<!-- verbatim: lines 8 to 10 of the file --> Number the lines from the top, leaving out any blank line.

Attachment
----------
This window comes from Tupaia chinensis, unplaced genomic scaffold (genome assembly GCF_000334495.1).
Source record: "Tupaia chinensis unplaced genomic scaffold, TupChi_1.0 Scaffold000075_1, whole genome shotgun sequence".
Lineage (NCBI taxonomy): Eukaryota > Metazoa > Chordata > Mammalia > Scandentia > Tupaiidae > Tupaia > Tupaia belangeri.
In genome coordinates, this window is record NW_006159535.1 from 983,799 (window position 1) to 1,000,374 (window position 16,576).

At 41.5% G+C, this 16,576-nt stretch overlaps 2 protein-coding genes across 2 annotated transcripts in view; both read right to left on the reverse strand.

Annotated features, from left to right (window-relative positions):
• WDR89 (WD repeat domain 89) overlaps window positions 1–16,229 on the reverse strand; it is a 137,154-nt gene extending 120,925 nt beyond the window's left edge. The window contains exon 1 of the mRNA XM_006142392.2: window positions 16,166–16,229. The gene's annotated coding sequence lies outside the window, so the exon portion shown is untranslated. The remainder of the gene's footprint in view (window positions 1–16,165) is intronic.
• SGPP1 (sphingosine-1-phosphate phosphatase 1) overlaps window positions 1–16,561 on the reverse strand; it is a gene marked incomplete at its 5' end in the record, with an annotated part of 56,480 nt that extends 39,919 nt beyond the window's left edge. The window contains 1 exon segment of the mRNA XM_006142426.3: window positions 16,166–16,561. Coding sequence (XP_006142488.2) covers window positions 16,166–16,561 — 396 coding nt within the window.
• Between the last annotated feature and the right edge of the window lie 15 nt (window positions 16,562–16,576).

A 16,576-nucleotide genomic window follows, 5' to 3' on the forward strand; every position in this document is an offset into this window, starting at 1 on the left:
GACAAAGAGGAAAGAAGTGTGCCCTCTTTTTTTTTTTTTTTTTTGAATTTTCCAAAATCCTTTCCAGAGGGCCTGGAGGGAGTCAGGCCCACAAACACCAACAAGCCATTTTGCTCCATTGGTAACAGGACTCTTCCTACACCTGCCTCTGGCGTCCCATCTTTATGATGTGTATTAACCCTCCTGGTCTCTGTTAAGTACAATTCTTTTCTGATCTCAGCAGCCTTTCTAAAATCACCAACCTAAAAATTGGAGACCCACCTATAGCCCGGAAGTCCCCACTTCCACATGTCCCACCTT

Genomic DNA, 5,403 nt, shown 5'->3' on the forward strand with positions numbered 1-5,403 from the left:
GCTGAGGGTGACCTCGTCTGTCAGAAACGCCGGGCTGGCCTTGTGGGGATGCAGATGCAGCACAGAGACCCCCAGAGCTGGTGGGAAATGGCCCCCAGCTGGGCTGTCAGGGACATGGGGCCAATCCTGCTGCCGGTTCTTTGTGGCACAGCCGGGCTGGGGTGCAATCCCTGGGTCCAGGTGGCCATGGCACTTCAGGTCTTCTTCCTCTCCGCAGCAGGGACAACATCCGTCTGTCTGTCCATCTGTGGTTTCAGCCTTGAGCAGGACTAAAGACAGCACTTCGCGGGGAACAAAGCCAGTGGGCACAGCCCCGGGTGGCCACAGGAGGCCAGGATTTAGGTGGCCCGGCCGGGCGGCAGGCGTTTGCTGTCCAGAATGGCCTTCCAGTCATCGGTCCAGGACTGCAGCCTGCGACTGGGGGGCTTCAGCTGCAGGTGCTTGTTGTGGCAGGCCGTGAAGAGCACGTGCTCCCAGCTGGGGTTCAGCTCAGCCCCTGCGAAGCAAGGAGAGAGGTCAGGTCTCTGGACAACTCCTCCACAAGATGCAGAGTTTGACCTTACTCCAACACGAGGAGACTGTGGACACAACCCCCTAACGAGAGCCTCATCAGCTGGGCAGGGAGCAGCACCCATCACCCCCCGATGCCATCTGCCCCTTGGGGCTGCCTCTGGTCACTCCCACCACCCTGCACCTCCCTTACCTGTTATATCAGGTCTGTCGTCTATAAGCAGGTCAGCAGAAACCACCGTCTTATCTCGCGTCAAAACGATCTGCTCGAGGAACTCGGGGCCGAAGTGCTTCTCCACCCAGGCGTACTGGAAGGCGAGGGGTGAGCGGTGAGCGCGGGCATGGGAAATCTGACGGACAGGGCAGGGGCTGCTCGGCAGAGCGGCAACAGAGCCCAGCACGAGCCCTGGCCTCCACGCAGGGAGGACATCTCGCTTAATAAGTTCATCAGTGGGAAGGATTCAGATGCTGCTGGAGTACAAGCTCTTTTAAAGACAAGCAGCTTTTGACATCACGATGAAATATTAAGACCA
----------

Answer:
• SGPP1 (sphingosine-1-phosphate phosphatase 1) overlaps window positions 1–16,561 on the reverse strand; it is a gene marked incomplete at its 5' end in the record, with an annotated part of 56,480 nt that extends 39,919 nt beyond the window's left edge. The window contains 1 exon segment of the mRNA XM_006142426.3: window positions 16,166–16,561. Coding sequence (XP_006142488.2) covers window positions 16,166–16,561 — 396 coding nt within the window.
• Between the last annotated feature and the right edge of the window lie 15 nt (window positions 16,562–16,576).

A 16,576-nucleotide genomic window follows, 5' to 3' on the forward strand; every position in this document is an offset into this window, starting at 1 on the left: